Political expert breaks down President Trump's first full week i - WMBFNews.com, Myrtle Beach/Florence SC, Weather

Political expert breaks down President Trump's first full week in office

President Donald Trump, accompanied by his wife Melania Trump, waves as they arrive at Andrews Air Force Base, Md., Thursday, Jan. 19, 2017, ahead of the Jan. 20 inauguration. (AP Photo/Evan Vucci) President Donald Trump, accompanied by his wife Melania Trump, waves as they arrive at Andrews Air Force Base, Md., Thursday, Jan. 19, 2017, ahead of the Jan. 20 inauguration. (AP Photo/Evan Vucci)

HORRY COUNTY, SC (WMBF) - It's been a busy first week with President Donald Trump in the Oval Office, and he hasn't shown much hesitation with his signature.

Holly Tankersley, a political expert from Coastal Carolina University, broke down the first full week of Trump's presidency.  

“I'm a little bit surprised at the number of executive orders that have been issued in a brief period of time,” Tankersley said. “He is on pace to issue more executive orders in his first 100 days than President Obama issued in his eight years of his presidency."

Tankersley added some of these executive orders are standard.

“Some of them are purely symbolic, some of them have very little meat to their bones, so to speak," she said. "It's more kind of fulfilling certain campaign promises, or it appears some of his campaign promises.”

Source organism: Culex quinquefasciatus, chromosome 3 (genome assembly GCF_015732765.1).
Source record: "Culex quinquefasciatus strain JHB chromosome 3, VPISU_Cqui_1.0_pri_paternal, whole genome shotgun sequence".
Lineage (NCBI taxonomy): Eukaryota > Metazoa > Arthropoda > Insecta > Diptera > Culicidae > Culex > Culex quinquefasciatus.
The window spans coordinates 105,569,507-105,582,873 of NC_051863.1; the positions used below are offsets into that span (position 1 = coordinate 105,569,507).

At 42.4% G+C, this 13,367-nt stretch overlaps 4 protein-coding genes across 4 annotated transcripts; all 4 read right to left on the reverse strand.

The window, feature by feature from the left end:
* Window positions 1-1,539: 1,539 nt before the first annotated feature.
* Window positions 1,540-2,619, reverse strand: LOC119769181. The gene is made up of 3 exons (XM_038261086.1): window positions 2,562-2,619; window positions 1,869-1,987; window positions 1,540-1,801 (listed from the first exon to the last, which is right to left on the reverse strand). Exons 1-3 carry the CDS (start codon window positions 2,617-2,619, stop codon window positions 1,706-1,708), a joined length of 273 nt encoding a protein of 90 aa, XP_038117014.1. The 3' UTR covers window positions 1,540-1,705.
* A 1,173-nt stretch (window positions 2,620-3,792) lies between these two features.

One example was Trump's executive order regarding the Affordable Care Act. Tankersley said this is largely symbolic because he cannot repeal this piece of legislation with the stroke of a pen.

However, the executive order to redirect funding to build a wall along the border of U.S. and Mexico is something Tankersley said has a little more teeth and could be seen as more of a risky move.

“President Trump had a lot of people to say he won't really do a lot of these things, and now he is doing them, and some of that, again, is to throw red meat to his core supporters," she said. "But that's a little dangerous as well because there are people who are more moderate who voted for him because they didn't believe he would do anything he said.”

Tankersley added what's almost more important than the policy details at this point is what appears to be a rocky transition compared to others. She said this is especially true when looking internally at the Trump administration and some of the calls made without meeting with Congress or the agencies involved.

Tankersley said she is eager to see how this weekend's Republican Congressional Caucus will go.

“So it will be interesting to see if some of these bumps will start to smooth out, but it's really an unprecedented beginning to a new presidency,” she said.

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